“A big part of my recovery has been mind set,” Drew admits.  “Dr. Ciminiello explained to me early on that going slowly will be hard for someone like me, and it will be tough to see my teammates continue to play while I’m on the sidelines. He had me focus on the bigger picture, which has really helped me in my recovery.” He adds that setting weekly goals during PT has really helped. “You see results and it’s the best feeling.”

Dr. Ciminiello agrees with Drew about mindset during recovery. “For a young, healthy athlete, the hardest part of recovery from an injury is understanding that it will take some time and can’t be rushed so you can heal properly. Drew’s ability to set small goals and stay positive has significantly contributed to his amazing recovery.”  

skiing after acl injuryThe condition: When Pacific Northwest native, Anne Uecker, went out skiing for the first time during the 2019–2020 ski season, she wanted to prove to her kids she was still a better skier than anyone else in the family. Unfortunately, she didn’t account for the slick conditions of the early East Coast ski season. When she hit a patch of ice and fell, she immediately knew something was wrong with her knee. “I skied down and went into the lodge to take a break,” explains Anne. “My knee was swelling, but I could still walk, and after a short break I skied two more runs.” Determined that everything would be fine, Anne went back to her condo and vacuumed while waiting for her family to finish for the day. “It can’t be that bad,” Anne told herself, “since I can walk and I’m not in a ton of pain. It just feels loose.” 

But four days later, her knee still felt loose so Anne went to see Dr. Ganal, who had successfully treated her daughter, Julie, for a broken wrist a few months prior. “Dr. Ganal had a great bedside manner and was easy to talk to, so I knew I wanted to see him for my injury,” says Anne. “Initially, Dr. Ganal suspected I had bruised or torn my ACL and sent me for an MRI,” Anne explains. “When the MRI came back it showed I had not only torn my ACL, but it was completely unattached.”

The treatment: Dr. Ganal counseled Anne that she could be treated non-operatively, but Dr. Ganal recommended ACL reconstruction since she desired to return to an active sports lifestyle. Anne agreed and decided that since she was only 43 years old and “not dead yet” she was going to do everything she could to get back to skiing, gardening, and boating. “‘I’m not a patient person and as soon as I decided I wanted to do the surgery, I wanted it done right away,” explained Anne. Fortunately, Dr. Ganal’s team worked magic to get Anne’s surgery scheduled for just before Thanksgiving 2019. “Initially, I was scheduled for the second week of December,” said Anne, “but I wanted to get it over with and get started on recovery as soon as possible, so I decided Thanksgiving was canceled and I was going to take care of myself.” Dr. Ganal performed ACL surgery on the day before Thanksgiving. Anne explained, “Dr. Ganal recommended I use a cadaver tendon instead of a piece of my patella to help me have the best outcome possible and be able to return to my preinjury activities.”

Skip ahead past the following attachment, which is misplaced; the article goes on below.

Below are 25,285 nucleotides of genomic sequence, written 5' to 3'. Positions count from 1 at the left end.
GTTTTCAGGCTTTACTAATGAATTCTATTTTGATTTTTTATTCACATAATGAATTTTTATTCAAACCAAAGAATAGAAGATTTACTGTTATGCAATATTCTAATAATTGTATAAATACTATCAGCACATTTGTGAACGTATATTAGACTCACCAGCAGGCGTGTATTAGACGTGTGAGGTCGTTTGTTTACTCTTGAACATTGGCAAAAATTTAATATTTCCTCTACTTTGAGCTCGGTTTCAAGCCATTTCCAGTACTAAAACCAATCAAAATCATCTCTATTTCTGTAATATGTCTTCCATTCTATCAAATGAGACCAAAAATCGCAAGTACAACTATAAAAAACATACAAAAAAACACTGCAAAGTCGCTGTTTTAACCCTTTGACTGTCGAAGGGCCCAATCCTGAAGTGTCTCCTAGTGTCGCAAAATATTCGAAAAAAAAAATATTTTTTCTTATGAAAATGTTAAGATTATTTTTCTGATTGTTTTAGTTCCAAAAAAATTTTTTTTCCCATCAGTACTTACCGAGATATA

Anne started physical therapy immediately after her surgery, but then COVID-19 hit in March 2020 and everything was shut down. Anne remembers, “I went from intense physical therapy two times a week to doing at-home exercises because everything was closed. For the whole month of March, I was in a holding pattern. Then in April and May I was able to do physical therapy via telehealth, but it just wasn’t the same.” Finally, at the beginning of June, things started to open up again, and Anne could start going in-person to her physical therapy appointments. “COVID-19 set my recovery back a good three months,” says Anne, “but there was nothing anyone could do about it. Luckily, insurance gave me another three months of coverage so I went to physical therapy for a whole year.” Anne remembers there was a time when she plateaued and didn’t think her knee was going to get any better, but Dr. Ganal encouraged her to stick with her exercises and to stay active — and she’s so glad she did.

The result: After missing the 2019–2020 ski season because of her injury and COVID-19 restrictions, Anne wasn’t sure what to expect for this year’s season. But she would not be deterred. She got back out on the slopes in 2021 and achieved her goals. “I waited for the mountain to be covered in snow this year before my first run, but it felt great to be back out there!” exclaims Anne. “My knee feels strong, just like Dr. Ganal said it would.” She adds, “I didn’t do all of this to just take a stroll down the street.” Luckily for her, hard work and determination sure paid off. Anne was able to ski all winter, plans to be on her boat all summer, and is currently back to her full-time job at Young’s of Ridgefield. “I’m grateful to Dr. Ganal for his skill and determination to help me get back to my everyday lifestyle,” says Anne. “From my first visit we bonded over both being in the military and I knew I could trust him to help me get my life back.”


Disclaimer: Any prior results discussed in this site do not guarantee a similar outcome.